My dislike for CDMA stems from the fact that I've been to Europe several times and my Cingular phone worked like a charm everywhere, even deep in mountains. I was thinking why service in the US is terrible. It isn't in Europe because they have one standard. Competition is only good in the marketplace, not standards. This includes Blu-Ray v. HD-DVD.

I was dissatisfied with Cingular for a while, but not anymore. They've become so good, I'll never use anyone else.

RE: Cingular Wireless
By crazydrummer4562 on 11/23/2006 2:47:01 AM , Rating: 2
I disagree, Cingular has much better coverage where I live than Verizon does.

RE: Cingular Wireless
By hands on 11/15/2006 2:13:40 PM , Rating: 2
Either you or your friends (or perhaps both) don't know too much about Cingular or mobile phone contracts. I wasn't among those who switched over to Cingular from AT&T, but I know people who did without any complaints or fees. Also, any change to a contract with a mobile carrier automatically gives you the option to terminate the contract within thirty days without any fees. So, even if your friends did have problems with Cingular not living up to the service contract, it should have been simple to walk away. And, just for good measure, AT&T was bought out by Cingular more than two years ago. I didn't know that AT&T was offering contracts that would still be valid...

From my perspective I don't care what may have happened with AT&T. That's in the past. Cingular is as good as any carrier that I have had experience with, and they have better plans than most. If Cingular gets some exclusive phones, more power to them. All of the big carriers have exclusive phones.

Finally, there really shouldn't be any reason why you couldn't by an iPhone from Cingular and use it with any carrier that supports GSM (like T-Mobile) unless they do something a bit sneakier than just "locking" the phone.

RE: Cingular Wireless
By oms on 11/15/2006 2:42:48 PM , Rating: 1
Really? I was an AT&T customer who just moved to California when I subscribed to its service. Since my address was still in North Carolina and Cingular sold AT&T's NC customers to SunCom, I was forced to fulfill the 2-year contract with SunCom. After exchanging emails back and forth to explain this would be inconvenient for me and I'm not likely to receive any local support (firmware upgrade, etc.), I received very adament replies from SunCom that I was not allowed to leave the contract unless I paid the early termination fee. I'm wondering if they were lying to me now. But in any case, I'll definitely switch to another carrier as soon as my 2-year contract ends, which is coming in one month :-) ...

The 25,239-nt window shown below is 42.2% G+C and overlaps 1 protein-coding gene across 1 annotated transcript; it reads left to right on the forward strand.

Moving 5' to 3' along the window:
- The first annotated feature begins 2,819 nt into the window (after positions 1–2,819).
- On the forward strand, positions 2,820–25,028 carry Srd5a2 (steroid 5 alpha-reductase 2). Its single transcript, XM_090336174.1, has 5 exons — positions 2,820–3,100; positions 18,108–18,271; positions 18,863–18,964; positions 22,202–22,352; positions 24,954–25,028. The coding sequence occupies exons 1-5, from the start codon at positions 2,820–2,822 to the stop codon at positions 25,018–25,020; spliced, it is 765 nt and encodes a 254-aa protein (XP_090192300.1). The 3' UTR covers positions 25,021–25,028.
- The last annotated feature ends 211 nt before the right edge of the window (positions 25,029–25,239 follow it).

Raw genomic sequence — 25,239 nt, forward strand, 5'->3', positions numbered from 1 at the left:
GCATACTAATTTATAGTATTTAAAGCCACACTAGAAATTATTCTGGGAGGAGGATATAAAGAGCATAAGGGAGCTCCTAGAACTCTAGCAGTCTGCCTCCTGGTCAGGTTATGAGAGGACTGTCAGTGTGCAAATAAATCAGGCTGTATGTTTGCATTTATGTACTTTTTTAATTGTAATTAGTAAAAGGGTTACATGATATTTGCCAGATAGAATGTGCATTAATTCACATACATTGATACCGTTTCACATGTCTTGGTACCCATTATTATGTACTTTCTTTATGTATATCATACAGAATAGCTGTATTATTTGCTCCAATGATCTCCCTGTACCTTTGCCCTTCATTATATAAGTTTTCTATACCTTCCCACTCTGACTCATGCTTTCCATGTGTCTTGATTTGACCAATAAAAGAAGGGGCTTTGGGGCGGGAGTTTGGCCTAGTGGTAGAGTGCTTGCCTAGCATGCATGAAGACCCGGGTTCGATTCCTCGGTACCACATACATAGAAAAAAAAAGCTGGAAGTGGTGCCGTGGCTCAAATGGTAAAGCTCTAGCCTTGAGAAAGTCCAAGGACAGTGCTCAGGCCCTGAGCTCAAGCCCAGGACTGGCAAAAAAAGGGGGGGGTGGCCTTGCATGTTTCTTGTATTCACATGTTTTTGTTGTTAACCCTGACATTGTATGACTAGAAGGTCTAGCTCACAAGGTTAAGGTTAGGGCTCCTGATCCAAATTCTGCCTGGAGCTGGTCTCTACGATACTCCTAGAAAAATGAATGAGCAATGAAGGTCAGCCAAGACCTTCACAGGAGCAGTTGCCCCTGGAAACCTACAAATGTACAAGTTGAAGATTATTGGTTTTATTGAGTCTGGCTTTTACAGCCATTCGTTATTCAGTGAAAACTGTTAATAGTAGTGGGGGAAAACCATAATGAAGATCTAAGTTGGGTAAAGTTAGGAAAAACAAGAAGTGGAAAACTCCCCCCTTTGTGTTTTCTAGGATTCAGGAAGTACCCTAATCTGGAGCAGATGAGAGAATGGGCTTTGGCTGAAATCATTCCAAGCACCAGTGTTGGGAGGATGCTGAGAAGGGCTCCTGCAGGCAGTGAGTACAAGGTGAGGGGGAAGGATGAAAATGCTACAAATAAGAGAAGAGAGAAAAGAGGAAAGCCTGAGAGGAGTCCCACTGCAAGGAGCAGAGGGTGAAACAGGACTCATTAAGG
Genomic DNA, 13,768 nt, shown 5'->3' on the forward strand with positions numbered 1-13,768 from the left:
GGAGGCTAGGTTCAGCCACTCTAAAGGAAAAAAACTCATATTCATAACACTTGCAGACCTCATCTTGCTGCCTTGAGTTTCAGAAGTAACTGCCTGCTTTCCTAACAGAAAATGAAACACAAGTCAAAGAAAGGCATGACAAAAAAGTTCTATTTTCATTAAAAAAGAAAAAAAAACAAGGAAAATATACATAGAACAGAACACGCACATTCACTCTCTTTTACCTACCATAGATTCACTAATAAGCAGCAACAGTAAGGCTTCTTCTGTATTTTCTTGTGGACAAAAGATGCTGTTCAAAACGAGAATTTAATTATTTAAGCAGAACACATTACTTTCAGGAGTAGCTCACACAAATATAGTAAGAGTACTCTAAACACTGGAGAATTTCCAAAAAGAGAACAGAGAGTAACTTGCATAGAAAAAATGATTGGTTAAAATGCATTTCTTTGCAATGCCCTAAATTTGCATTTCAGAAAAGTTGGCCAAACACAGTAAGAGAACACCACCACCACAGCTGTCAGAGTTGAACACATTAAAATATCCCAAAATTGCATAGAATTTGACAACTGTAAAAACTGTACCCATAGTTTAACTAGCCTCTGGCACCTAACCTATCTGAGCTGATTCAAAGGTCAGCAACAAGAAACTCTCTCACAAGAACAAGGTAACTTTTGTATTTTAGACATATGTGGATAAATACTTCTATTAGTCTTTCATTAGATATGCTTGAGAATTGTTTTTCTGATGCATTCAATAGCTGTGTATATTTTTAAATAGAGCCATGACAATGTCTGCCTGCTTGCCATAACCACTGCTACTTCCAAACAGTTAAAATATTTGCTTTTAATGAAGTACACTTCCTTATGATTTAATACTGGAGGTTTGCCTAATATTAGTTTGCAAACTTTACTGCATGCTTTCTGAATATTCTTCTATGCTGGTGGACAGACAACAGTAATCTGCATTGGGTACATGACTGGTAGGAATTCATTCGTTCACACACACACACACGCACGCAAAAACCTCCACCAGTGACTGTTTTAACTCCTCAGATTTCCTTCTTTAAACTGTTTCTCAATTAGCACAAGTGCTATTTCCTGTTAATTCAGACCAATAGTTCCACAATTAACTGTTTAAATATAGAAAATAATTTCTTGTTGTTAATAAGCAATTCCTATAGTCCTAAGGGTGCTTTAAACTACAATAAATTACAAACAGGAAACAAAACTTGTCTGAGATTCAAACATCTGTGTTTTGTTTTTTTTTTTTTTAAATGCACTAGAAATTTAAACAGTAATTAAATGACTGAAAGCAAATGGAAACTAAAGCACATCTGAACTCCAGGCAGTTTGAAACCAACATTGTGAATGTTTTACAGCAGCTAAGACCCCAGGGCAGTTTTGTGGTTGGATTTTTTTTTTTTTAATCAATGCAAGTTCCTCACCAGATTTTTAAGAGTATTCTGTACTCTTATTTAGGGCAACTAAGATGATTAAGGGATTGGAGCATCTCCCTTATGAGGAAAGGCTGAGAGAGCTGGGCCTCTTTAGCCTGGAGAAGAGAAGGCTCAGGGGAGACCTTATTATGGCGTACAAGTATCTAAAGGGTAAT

RE: Cingular Wireless
By Trisped on 11/16/2006 2:03:41 PM , Rating: 2
When he bought the AT&T phone they gave him a 1 month trial so he could see if it worked where he needed it to. He found that it worked at work, at his 2 different properties in mid to northern California, and at his house. He bought the phone and contract.

When Cingular bought AT&T out, they sent him a notice saying he needed to upgrade phones and service plans. He is the type that doesn't give anyone money if he can avoid it, so he didn't. After the switch over (I don't know how long, maybe it was a month, maybe less) Cingular dropped the contracts it had with certain cell towers. Their reason was that they were redundant. As a result, the phone that use to work everywhere now only worked in a few places on or around the freeway. When he called to complain they said he would have to buy a new phone and a new plan. He thought about it, but the plans were all more expensive then what he had been paying, and offered less. Also, his phone was working just fine so why put out more money for a new one? He told them no, and that he wanted out of his contract. They told him that if he left he would have to pay the termination fee (something like $60). His point was that they had already voided the contract because they changed his service, so they pointed out the part of the contract that said they could add or remove cell towers from his service when ever they wanted to.

A few more calls and a lot of yelling latter he finally got them to cancel his contract and not charge him the fee. He then switched to the carrier his wife was using and has been relatively happy ever since.

Some people have had good experiences with their company, some have had bad. My point was that Apple should release their phone for every carrier, that way this type of complaint wouldn’t be as important.

RE: Cingular Wireless
By CrazyBernie on 11/15/2006 3:11:28 PM , Rating: 2